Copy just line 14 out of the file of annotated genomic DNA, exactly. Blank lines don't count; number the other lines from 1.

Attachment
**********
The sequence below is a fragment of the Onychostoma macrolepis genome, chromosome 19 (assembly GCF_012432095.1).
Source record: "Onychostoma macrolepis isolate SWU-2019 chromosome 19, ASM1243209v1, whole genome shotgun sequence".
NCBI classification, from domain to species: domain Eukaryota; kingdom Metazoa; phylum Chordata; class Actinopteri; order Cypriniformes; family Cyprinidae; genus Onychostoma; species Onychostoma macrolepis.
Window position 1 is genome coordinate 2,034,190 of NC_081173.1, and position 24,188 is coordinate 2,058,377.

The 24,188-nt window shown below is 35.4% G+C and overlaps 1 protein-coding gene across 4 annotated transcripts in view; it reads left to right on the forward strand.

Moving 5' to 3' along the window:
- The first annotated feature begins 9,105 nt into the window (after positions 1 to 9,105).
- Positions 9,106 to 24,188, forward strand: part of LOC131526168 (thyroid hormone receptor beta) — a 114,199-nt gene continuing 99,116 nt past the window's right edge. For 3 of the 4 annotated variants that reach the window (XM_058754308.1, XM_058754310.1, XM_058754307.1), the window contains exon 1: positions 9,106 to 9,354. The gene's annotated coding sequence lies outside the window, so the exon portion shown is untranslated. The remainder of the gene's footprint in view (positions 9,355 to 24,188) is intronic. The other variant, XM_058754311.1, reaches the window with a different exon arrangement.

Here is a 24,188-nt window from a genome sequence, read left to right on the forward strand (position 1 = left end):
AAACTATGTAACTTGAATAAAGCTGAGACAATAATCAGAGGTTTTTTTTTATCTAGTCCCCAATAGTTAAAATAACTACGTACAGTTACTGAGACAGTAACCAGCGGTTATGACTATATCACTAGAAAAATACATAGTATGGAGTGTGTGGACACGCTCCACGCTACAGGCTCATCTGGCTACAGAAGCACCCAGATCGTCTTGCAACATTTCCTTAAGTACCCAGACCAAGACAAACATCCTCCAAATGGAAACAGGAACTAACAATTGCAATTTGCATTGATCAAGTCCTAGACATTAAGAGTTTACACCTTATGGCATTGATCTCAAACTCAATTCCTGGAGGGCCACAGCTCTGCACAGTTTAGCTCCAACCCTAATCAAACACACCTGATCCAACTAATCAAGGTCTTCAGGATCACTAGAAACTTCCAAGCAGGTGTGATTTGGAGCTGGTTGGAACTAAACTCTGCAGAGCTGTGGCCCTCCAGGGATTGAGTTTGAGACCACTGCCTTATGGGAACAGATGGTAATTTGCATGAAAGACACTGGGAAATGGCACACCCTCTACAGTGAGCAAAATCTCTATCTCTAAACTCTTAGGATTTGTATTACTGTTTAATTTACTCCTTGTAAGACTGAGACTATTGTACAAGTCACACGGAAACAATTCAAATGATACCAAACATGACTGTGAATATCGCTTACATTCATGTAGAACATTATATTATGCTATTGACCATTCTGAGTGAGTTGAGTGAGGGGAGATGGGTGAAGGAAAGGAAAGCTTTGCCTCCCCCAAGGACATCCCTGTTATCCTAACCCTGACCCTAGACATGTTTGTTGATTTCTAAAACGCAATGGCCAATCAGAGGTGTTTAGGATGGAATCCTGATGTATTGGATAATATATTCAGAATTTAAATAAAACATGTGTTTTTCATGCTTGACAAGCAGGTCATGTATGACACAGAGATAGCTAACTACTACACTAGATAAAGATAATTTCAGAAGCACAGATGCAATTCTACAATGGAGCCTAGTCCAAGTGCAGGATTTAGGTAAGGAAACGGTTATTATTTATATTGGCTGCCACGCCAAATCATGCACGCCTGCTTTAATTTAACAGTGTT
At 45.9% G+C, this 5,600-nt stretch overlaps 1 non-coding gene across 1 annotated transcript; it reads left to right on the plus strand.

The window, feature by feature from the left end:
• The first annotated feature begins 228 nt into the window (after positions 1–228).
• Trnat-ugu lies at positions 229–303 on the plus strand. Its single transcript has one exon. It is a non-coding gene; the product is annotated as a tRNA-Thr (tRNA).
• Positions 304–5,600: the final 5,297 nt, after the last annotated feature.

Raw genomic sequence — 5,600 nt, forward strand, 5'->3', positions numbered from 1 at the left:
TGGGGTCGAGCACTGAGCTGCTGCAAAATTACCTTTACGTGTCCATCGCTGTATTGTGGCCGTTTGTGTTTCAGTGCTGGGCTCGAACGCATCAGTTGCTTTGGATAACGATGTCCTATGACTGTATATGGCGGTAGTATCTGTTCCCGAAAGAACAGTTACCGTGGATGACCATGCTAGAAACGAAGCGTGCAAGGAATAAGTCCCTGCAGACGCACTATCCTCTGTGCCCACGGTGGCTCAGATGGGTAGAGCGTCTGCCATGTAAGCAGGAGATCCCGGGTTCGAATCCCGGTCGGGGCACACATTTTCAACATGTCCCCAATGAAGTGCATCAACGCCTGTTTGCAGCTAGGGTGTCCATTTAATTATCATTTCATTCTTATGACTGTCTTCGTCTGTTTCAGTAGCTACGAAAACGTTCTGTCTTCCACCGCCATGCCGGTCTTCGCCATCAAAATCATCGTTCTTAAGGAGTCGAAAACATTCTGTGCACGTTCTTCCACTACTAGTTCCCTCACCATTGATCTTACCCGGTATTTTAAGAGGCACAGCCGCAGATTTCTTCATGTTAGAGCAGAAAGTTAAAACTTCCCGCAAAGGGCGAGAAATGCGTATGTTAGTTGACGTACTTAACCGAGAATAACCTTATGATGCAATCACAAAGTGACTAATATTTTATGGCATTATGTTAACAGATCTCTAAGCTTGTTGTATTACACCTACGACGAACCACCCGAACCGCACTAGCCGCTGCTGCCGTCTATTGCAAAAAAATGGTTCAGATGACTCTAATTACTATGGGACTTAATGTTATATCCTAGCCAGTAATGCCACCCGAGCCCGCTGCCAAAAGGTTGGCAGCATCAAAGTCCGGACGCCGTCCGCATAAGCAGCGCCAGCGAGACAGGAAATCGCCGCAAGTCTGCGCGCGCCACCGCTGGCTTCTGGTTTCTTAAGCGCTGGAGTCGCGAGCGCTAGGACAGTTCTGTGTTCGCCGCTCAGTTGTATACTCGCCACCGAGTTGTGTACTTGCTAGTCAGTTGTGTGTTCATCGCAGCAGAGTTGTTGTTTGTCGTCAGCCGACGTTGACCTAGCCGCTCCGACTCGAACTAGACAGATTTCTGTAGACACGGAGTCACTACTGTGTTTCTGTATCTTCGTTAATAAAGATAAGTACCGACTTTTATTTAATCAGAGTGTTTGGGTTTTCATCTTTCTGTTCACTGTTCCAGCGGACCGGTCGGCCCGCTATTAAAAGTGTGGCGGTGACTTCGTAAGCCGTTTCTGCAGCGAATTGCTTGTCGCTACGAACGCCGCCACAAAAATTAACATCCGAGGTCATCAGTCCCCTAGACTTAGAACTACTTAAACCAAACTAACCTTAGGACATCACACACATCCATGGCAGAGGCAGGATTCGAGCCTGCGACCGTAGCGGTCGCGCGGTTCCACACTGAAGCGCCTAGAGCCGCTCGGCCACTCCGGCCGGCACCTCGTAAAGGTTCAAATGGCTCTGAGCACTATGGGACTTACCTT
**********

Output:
• Trnat-ugu lies at positions 229–303 on the plus strand. Its single transcript has one exon. It is a non-coding gene; the product is annotated as a tRNA-Thr (tRNA).